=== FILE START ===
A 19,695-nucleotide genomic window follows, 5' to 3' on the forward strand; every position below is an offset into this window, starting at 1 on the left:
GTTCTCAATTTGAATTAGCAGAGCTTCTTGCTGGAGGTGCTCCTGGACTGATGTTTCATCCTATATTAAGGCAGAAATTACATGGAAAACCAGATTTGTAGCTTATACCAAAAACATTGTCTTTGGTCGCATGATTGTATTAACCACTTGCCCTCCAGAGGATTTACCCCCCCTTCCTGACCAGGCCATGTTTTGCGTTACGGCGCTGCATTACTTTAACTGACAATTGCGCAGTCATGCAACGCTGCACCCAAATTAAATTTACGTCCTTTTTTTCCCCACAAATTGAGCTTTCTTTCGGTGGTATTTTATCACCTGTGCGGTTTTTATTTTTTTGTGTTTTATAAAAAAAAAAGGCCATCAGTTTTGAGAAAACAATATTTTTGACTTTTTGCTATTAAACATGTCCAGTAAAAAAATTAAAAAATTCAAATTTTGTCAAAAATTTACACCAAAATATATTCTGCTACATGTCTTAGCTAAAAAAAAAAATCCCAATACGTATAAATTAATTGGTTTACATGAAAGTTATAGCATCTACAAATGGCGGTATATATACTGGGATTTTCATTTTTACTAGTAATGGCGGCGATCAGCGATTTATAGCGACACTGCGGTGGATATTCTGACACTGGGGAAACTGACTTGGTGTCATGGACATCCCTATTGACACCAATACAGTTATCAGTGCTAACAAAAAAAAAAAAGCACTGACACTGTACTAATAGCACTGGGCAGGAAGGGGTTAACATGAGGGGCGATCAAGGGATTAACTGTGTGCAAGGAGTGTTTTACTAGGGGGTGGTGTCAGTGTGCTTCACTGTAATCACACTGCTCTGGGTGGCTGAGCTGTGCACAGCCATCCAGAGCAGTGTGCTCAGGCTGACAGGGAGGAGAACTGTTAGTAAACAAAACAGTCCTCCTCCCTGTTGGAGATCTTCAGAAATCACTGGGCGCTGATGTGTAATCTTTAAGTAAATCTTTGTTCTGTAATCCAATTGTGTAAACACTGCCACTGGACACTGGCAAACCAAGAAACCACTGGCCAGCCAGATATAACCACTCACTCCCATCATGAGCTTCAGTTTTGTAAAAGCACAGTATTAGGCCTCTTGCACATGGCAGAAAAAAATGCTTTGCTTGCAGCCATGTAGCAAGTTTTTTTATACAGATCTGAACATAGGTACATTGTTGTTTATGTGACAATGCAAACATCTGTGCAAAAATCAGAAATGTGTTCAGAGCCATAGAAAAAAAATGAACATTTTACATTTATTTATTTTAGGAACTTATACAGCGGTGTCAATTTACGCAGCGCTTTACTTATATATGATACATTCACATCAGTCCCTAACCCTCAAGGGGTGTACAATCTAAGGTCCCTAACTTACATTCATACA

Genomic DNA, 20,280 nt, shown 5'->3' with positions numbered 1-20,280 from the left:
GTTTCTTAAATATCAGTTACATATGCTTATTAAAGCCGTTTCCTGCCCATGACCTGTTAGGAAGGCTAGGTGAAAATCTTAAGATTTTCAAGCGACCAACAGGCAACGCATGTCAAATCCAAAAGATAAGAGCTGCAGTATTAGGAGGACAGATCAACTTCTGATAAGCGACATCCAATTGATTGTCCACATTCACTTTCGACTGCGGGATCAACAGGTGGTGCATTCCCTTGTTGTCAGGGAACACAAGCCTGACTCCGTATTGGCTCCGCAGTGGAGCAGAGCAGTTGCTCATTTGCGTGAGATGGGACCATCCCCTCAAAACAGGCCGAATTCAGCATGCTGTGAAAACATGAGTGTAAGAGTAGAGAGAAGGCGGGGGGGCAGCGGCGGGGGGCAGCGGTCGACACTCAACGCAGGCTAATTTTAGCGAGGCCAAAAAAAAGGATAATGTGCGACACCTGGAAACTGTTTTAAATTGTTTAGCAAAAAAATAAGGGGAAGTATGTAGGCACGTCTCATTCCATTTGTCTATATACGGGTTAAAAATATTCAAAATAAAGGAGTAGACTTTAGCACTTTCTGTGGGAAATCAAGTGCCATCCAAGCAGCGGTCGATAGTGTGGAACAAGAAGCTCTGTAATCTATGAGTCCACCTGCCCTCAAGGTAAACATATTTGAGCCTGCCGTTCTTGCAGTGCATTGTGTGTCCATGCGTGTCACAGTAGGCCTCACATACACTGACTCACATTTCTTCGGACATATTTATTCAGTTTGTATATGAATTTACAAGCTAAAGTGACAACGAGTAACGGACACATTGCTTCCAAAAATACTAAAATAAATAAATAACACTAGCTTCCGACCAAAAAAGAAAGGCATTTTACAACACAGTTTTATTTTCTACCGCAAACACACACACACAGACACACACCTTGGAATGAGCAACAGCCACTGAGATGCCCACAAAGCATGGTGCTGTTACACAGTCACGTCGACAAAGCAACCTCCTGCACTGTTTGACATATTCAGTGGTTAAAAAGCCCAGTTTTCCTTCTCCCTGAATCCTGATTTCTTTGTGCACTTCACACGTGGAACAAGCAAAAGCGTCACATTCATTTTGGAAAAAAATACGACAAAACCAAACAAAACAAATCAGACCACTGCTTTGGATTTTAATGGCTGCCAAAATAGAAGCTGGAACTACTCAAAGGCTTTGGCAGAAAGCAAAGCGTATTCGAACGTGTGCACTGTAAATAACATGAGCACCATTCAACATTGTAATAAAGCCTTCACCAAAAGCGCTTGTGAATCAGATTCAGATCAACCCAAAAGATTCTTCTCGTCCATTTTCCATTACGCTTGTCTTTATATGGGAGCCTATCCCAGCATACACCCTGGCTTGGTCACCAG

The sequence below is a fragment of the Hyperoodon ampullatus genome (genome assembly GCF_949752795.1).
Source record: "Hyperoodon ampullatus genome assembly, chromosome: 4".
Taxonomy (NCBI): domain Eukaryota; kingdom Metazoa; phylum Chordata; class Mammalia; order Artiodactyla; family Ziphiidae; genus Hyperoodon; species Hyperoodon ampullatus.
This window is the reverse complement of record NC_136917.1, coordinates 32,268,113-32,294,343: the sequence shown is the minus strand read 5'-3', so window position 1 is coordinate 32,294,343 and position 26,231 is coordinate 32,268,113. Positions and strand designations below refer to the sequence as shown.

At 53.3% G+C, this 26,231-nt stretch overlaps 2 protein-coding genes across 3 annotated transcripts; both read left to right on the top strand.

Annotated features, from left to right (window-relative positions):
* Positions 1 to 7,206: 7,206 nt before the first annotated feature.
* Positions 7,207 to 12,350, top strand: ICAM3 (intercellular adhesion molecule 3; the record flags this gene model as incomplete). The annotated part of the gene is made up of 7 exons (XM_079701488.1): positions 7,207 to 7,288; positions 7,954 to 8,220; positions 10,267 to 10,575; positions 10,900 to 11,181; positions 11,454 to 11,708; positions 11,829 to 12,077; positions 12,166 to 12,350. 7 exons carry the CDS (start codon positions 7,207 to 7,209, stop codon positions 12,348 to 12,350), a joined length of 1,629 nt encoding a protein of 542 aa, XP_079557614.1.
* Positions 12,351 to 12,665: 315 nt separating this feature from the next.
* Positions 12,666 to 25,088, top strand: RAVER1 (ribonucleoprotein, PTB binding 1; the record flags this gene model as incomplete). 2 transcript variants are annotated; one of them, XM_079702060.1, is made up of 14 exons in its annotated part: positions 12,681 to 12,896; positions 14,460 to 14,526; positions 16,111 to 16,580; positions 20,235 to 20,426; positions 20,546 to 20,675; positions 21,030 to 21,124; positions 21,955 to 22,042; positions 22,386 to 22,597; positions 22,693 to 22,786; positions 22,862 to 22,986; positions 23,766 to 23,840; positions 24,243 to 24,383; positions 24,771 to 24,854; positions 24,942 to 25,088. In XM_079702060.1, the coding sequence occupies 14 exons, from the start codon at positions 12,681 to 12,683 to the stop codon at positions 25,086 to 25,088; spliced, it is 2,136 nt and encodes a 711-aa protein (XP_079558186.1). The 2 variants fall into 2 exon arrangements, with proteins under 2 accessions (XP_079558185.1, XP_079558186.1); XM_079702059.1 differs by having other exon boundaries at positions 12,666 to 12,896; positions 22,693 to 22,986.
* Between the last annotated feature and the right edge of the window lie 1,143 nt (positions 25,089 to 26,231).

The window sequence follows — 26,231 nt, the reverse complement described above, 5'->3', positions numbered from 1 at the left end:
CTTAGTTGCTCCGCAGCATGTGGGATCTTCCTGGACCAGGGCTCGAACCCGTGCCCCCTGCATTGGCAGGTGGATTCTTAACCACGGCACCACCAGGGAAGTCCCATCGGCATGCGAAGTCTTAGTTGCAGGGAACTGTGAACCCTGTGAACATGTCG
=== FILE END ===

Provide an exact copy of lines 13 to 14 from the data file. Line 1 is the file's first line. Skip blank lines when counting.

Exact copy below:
* Positions 12,351 to 12,665: 315 nt separating this feature from the next.
* Positions 12,666 to 25,088, top strand: RAVER1 (ribonucleoprotein, PTB binding 1; the record flags this gene model as incomplete). 2 transcript variants are annotated; one of them, XM_079702060.1, is made up of 14 exons in its annotated part: positions 12,681 to 12,896; positions 14,460 to 14,526; positions 16,111 to 16,580; positions 20,235 to 20,426; positions 20,546 to 20,675; positions 21,030 to 21,124; positions 21,955 to 22,042; positions 22,386 to 22,597; positions 22,693 to 22,786; positions 22,862 to 22,986; positions 23,766 to 23,840; positions 24,243 to 24,383; positions 24,771 to 24,854; positions 24,942 to 25,088. In XM_079702060.1, the coding sequence occupies 14 exons, from the start codon at positions 12,681 to 12,683 to the stop codon at positions 25,086 to 25,088; spliced, it is 2,136 nt and encodes a 711-aa protein (XP_079558186.1). The 2 variants fall into 2 exon arrangements, with proteins under 2 accessions (XP_079558185.1, XP_079558186.1); XM_079702059.1 differs by having other exon boundaries at positions 12,666 to 12,896; positions 22,693 to 22,986.